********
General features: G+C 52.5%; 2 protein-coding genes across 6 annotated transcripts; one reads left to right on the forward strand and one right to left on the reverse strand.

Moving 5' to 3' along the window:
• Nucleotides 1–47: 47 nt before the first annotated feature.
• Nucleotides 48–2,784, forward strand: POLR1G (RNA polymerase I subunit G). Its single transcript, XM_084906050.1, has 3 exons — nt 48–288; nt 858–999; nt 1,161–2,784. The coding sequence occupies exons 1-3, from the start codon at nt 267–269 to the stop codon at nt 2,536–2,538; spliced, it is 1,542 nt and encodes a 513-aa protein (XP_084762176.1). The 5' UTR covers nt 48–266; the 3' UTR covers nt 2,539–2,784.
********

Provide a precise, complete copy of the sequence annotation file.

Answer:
General features: G+C 52.5%; 2 protein-coding genes across 6 annotated transcripts; one reads left to right on the forward strand and one right to left on the reverse strand.

Moving 5' to 3' along the window:
• Nucleotides 1–47: 47 nt before the first annotated feature.
• Nucleotides 48–2,784, forward strand: POLR1G (RNA polymerase I subunit G). Its single transcript, XM_084906050.1, has 3 exons — nt 48–288; nt 858–999; nt 1,161–2,784. The coding sequence occupies exons 1-3, from the start codon at nt 267–269 to the stop codon at nt 2,536–2,538; spliced, it is 1,542 nt and encodes a 513-aa protein (XP_084762176.1). The 5' UTR covers nt 48–266; the 3' UTR covers nt 2,539–2,784.